Polyethylene jacketed cable is suitable for continuous immersion and can be duct rated whether gel filled or not. The reason some PE cables have a gel filling is to prevent water ingress should the jacket become mechanically damaged.


And you know the jacket has not become damaged when you pulled it into the duct how exactly? I don't have Superman's X-Ray vision to examine the cable once installed. I would note that BT CW1128 is routinely run short distances internally to get to the NTE5, otherwise how do you get the cable inside?

Anyway the point is it needs to be duct grade. Not all external rated Cat 5e/6 is duct grade.
Standard User zzing123
(regular) Sun 12-Apr-20 19:43:06
Print Post

Re: Connecting a 2nd router to an summer house


[re: caffn8me] [link to this post]
 
I wouldn't get the UAP-AC-M to link buildings at all - in fact a Mesh solution is the last solution if all else fails. Also if you want mesh, get Plume as that's astonishingly good.

If running CAT6 is too expensive/not an option, get the NanoBeam and bridge the two buildings together and form a rock solid link. Perfect for an end of garden office/shed, and all things considered considerably cheaper (~£80 each) than running CAT6. What you do in the shed is then the same as the house.

Also Toughcable is not suitable for being buried - it's designed for cabling up buildings and to masts - it's just got more plastic, no armouring. As moles love to chew any wire with electrical signals, no matter how faint, if burying a cable you need SWA (Steel Wire Armoured) cable or bog standard cable in a duct. While a 'hack' as comms are supposed to be in grey ducts, I find water pipes are a) considerably cheaper and b) just as good for duct work. So just make sure you mark it correctly. Check prices to see if standard cable + duct is cheaper than SWA or not as YMMV.

If you put Toughcable or a normal CAT5 cable in the mud, then it will work for about 3 months before it's chewed through and all that labour is for nothing. Don't do it! (speaking from experience!)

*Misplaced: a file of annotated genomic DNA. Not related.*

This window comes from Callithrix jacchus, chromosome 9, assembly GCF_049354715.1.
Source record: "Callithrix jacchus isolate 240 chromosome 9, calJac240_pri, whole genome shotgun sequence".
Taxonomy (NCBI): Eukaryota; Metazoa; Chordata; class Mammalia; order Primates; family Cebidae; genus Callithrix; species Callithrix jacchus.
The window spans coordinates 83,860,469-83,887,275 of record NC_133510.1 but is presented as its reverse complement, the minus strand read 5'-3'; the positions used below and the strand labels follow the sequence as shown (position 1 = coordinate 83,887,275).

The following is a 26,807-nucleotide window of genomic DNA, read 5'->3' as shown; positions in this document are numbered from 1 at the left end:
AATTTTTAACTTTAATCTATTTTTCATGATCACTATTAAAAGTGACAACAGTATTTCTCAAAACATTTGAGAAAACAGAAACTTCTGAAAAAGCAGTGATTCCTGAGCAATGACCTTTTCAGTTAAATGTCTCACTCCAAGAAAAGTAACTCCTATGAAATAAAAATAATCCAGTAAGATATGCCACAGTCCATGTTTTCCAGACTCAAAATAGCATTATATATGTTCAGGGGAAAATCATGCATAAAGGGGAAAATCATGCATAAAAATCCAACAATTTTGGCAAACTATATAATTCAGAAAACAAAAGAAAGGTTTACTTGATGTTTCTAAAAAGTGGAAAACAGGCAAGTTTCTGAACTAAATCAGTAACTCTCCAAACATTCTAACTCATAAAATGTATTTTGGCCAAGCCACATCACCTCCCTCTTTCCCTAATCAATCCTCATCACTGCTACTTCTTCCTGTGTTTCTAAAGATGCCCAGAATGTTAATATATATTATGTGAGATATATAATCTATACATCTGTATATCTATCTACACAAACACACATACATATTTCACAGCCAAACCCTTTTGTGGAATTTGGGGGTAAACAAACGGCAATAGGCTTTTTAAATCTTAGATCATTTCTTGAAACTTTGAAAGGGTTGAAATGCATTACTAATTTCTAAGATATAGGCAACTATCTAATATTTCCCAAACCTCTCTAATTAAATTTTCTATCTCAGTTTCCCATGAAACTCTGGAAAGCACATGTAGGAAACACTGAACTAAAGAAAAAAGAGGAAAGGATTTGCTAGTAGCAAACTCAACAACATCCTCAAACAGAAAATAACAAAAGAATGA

Standard User jchamier
(eat-sleep-adslguide) Sun 12-Apr-20 20:16:26
Print Post

Re: Connecting a 2nd router to an summer house


[re: jabuzzard] [link to this post]
 
WiFiMan exists for iOS.
https://apps.apple.com/gb/app/ubiquiti-wifiman/id138...

20 years of broadband connectivity since 1999 trial - Live BQM
Standard User caffn8me
(eat-sleep-adslguide) Sun 12-Apr-20 21:27:29
Print Post

Re: Connecting a 2nd router to an summer house


[re: jabuzzard] [link to this post]
 
In reply to a post by jabuzzard:
I repeat the need for grounding and a drain wire is for electrostatic buildup when installed on a mast.
I'm really not sure what points you're trying to score but nowhere in the the Unifi documentation does it state it only has to be earthed if it's installed up a mast. You're just making things up to support your point of view.
In reply to a post by jabuzzard:
If you think that having it earthed will help in the slightest in the event of a direct strike by lightning.
Again, you've made that up. Where do I say direct strike by lightning in my post? Nowhere.

I do have experience in the south of France where induced voltages during electrical storms (which are common) take out unprotected systems. That's why I prefer to follow Unifi's clear written installation instructions. You may choose not to, that's up to you.
In reply to a post by jabuzzard:
In reply to a post by caffn8me:
if you have an alternative source of shielded outdoor grade ethernet cable sold by the metre, that's good too, but apart from the Broadbandbuyer and MS Distribution, I don't know of one.
TLC will sell both external and SWA by the metre.